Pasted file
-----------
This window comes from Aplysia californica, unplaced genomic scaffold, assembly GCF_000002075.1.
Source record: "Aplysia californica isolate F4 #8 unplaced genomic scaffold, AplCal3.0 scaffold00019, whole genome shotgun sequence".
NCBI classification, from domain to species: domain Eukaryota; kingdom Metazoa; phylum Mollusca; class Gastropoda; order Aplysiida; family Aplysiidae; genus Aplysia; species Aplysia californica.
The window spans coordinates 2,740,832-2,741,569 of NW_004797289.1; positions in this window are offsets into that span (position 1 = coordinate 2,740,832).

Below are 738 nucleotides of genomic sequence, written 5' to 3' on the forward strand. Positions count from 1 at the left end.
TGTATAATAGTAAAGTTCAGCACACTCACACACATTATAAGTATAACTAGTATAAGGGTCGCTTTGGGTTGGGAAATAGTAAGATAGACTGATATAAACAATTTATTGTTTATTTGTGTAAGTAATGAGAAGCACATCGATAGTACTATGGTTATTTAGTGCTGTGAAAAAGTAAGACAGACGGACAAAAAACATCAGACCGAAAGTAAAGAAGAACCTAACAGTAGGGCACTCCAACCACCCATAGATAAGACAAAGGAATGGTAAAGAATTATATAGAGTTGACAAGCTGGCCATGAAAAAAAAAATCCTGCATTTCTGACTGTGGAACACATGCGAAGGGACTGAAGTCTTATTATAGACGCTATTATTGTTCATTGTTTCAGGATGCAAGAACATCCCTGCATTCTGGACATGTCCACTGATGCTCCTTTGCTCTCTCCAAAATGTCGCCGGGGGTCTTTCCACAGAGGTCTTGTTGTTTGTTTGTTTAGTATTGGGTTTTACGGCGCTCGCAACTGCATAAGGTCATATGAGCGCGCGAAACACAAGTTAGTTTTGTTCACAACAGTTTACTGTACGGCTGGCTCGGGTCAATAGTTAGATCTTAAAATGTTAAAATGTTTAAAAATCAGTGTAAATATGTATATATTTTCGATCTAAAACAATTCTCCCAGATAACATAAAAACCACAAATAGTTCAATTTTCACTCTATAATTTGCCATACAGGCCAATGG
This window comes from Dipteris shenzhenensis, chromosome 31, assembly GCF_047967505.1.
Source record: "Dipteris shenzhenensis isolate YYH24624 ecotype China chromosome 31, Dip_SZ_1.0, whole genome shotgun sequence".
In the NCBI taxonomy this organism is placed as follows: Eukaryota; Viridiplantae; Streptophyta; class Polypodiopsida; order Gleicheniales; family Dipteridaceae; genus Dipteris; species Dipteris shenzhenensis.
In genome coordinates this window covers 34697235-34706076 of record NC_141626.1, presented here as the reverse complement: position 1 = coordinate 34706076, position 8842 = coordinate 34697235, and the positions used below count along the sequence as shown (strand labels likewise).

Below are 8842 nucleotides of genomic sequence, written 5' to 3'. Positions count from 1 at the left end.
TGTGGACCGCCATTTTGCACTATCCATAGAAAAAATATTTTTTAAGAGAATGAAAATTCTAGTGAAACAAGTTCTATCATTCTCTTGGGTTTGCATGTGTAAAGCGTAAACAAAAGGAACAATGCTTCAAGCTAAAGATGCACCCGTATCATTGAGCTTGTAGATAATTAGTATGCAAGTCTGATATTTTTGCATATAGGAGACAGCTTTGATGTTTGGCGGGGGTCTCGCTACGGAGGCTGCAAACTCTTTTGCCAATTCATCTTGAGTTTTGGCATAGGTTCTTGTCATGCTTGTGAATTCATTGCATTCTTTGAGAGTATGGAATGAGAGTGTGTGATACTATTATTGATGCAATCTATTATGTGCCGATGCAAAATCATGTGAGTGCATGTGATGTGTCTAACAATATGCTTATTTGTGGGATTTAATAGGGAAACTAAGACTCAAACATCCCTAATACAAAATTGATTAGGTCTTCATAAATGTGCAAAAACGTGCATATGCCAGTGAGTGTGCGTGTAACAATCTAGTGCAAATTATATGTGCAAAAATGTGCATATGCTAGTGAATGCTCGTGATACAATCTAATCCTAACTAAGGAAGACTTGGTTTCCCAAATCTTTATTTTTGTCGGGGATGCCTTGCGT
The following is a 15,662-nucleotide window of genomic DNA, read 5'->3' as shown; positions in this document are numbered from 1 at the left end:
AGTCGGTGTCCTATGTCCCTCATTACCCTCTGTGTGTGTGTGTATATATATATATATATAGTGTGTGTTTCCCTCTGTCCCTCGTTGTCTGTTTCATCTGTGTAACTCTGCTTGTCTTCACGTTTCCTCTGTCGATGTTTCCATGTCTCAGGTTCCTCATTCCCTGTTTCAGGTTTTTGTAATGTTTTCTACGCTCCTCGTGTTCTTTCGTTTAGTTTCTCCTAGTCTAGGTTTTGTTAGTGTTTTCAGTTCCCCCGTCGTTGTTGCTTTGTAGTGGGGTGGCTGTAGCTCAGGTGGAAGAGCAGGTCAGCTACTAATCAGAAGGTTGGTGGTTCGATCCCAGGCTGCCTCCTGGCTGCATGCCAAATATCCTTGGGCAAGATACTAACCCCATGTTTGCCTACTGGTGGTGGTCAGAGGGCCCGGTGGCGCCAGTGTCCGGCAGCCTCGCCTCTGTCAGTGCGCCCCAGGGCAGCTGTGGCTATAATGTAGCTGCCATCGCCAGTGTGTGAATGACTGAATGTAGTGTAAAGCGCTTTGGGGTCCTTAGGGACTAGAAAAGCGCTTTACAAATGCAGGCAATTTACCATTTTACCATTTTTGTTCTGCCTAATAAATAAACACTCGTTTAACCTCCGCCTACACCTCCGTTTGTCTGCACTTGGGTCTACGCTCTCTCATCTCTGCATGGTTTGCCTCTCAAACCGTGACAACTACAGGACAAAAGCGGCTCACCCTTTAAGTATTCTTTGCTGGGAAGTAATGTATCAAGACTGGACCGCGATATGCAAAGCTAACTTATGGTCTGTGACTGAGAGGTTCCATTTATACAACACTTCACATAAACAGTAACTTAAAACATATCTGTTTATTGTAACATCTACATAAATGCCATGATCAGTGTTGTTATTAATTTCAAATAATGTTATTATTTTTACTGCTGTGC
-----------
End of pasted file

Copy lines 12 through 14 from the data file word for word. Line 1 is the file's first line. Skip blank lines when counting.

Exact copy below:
TGTGGACCGCCATTTTGCACTATCCATAGAAAAAATATTTTTTAAGAGAATGAAAATTCTAGTGAAACAAGTTCTATCATTCTCTTGGGTTTGCATGTGTAAAGCGTAAACAAAAGGAACAATGCTTCAAGCTAAAGATGCACCCGTATCATTGAGCTTGTAGATAATTAGTATGCAAGTCTGATATTTTTGCATATAGGAGACAGCTTTGATGTTTGGCGGGGGTCTCGCTACGGAGGCTGCAAACTCTTTTGCCAATTCATCTTGAGTTTTGGCATAGGTTCTTGTCATGCTTGTGAATTCATTGCATTCTTTGAGAGTATGGAATGAGAGTGTGTGATACTATTATTGATGCAATCTATTATGTGCCGATGCAAAATCATGTGAGTGCATGTGATGTGTCTAACAATATGCTTATTTGTGGGATTTAATAGGGAAACTAAGACTCAAACATCCCTAATACAAAATTGATTAGGTCTTCATAAATGTGCAAAAACGTGCATATGCCAGTGAGTGTGCGTGTAACAATCTAGTGCAAATTATATGTGCAAAAATGTGCATATGCTAGTGAATGCTCGTGATACAATCTAATCCTAACTAAGGAAGACTTGGTTTCCCAAATCTTTATTTTTGTCGGGGATGCCTTGCGT
The following is a 15,662-nucleotide window of genomic DNA, read 5'->3' as shown; positions in this document are numbered from 1 at the left end:
AGTCGGTGTCCTATGTCCCTCATTACCCTCTGTGTGTGTGTGTATATATATATATATATAGTGTGTGTTTCCCTCTGTCCCTCGTTGTCTGTTTCATCTGTGTAACTCTGCTTGTCTTCACGTTTCCTCTGTCGATGTTTCCATGTCTCAGGTTCCTCATTCCCTGTTTCAGGTTTTTGTAATGTTTTCTACGCTCCTCGTGTTCTTTCGTTTAGTTTCTCCTAGTCTAGGTTTTGTTAGTGTTTTCAGTTCCCCCGTCGTTGTTGCTTTGTAGTGGGGTGGCTGTAGCTCAGGTGGAAGAGCAGGTCAGCTACTAATCAGAAGGTTGGTGGTTCGATCCCAGGCTGCCTCCTGGCTGCATGCCAAATATCCTTGGGCAAGATACTAACCCCATGTTTGCCTACTGGTGGTGGTCAGAGGGCCCGGTGGCGCCAGTGTCCGGCAGCCTCGCCTCTGTCAGTGCGCCCCAGGGCAGCTGTGGCTATAATGTAGCTGCCATCGCCAGTGTGTGAATGACTGAATGTAGTGTAAAGCGCTTTGGGGTCCTTAGGGACTAGAAAAGCGCTTTACAAATGCAGGCAATTTACCATTTTACCATTTTTGTTCTGCCTAATAAATAAACACTCGTTTAACCTCCGCCTACACCTCCGTTTGTCTGCACTTGGGTCTACGCTCTCTCATCTCTGCATGGTTTGCCTCTCAAACCGTGACAACTACAGGACAAAAGCGGCTCACCCTTTAAGTATTCTTTGCTGGGAAGTAATGTATCAAGACTGGACCGCGATATGCAAAGCTAACTTATGGTCTGTGACTGAGAGGTTCCATTTATACAACACTTCACATAAACAGTAACTTAAAACATATCTGTTTATTGTAACATCTACATAAATGCCATGATCAGTGTTGTTATTAATTTCAAATAATGTTATTATTTTTACTGCTGTGC